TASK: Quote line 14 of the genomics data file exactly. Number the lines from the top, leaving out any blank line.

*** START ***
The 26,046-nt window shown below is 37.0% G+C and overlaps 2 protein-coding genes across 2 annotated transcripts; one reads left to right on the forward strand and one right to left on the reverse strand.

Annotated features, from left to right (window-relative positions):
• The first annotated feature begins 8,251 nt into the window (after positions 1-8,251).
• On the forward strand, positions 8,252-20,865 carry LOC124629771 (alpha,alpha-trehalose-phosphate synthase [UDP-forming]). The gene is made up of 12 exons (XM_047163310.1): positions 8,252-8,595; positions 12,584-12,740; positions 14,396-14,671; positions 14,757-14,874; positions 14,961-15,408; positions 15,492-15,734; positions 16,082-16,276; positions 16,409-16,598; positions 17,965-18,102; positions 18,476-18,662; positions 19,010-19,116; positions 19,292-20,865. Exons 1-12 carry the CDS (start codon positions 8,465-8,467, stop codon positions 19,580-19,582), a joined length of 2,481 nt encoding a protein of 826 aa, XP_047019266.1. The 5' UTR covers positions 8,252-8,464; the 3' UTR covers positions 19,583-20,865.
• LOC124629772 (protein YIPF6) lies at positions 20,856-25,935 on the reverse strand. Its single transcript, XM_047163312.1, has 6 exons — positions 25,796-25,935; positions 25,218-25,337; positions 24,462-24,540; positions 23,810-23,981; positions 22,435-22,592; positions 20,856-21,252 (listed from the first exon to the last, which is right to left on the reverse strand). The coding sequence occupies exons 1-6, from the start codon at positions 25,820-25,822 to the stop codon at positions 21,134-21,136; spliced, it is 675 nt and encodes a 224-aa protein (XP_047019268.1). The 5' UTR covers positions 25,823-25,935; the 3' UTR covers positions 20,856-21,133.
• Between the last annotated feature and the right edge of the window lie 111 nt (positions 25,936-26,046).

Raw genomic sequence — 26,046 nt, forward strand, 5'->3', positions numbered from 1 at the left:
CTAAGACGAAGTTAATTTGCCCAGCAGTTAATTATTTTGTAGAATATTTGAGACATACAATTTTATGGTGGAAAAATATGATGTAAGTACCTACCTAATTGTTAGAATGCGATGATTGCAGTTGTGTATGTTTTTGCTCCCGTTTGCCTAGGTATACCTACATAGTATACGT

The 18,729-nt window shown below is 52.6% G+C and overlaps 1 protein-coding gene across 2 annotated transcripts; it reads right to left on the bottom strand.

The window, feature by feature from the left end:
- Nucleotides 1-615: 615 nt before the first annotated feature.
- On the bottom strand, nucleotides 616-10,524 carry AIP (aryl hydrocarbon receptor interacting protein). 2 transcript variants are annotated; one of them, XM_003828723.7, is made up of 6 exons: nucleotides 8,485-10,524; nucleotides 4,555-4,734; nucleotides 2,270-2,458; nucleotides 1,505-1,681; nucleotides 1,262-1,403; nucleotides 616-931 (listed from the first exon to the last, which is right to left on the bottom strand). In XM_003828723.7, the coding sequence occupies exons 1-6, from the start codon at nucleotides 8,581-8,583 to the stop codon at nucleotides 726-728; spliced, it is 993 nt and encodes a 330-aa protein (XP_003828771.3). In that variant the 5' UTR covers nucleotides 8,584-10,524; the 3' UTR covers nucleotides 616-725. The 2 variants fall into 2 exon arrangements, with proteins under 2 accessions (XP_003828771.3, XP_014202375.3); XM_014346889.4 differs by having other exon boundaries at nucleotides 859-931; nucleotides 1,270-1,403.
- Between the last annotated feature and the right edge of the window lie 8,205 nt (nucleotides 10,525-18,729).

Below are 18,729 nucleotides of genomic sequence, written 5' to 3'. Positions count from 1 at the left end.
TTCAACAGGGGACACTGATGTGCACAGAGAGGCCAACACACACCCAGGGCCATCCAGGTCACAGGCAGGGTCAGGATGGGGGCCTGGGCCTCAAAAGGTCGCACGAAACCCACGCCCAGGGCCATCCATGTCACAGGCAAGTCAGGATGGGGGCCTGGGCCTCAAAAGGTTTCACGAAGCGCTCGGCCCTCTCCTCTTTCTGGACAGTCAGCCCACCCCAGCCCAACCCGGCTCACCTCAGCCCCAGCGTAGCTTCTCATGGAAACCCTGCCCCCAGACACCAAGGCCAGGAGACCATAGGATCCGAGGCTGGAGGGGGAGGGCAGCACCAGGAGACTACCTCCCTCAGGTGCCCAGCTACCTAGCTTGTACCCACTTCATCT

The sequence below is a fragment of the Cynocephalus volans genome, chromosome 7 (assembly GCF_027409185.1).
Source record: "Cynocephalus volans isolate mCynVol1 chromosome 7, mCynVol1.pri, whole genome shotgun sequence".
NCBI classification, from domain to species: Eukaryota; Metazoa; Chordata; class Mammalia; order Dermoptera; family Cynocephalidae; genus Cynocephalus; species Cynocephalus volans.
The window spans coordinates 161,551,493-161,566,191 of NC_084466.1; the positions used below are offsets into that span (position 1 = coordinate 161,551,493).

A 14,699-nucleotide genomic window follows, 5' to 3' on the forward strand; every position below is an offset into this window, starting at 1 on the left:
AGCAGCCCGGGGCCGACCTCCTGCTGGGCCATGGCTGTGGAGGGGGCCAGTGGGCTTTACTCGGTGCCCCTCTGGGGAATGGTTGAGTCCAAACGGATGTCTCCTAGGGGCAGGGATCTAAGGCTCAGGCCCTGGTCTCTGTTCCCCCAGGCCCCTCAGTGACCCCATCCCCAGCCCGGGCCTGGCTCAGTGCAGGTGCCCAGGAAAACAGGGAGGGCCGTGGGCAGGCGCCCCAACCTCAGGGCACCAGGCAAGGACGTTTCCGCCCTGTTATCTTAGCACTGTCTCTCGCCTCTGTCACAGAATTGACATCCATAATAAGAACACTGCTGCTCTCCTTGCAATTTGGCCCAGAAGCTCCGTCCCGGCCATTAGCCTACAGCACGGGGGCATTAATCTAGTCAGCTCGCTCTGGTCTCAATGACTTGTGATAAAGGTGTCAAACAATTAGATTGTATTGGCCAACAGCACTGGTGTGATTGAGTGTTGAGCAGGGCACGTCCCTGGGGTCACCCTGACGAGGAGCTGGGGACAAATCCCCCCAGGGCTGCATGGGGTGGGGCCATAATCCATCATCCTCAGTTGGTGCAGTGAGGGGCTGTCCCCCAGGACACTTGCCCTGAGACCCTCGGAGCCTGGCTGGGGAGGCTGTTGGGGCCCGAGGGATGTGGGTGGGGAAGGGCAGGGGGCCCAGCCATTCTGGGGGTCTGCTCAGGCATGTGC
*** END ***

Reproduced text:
Below are 18,729 nucleotides of genomic sequence, written 5' to 3'. Positions count from 1 at the left end.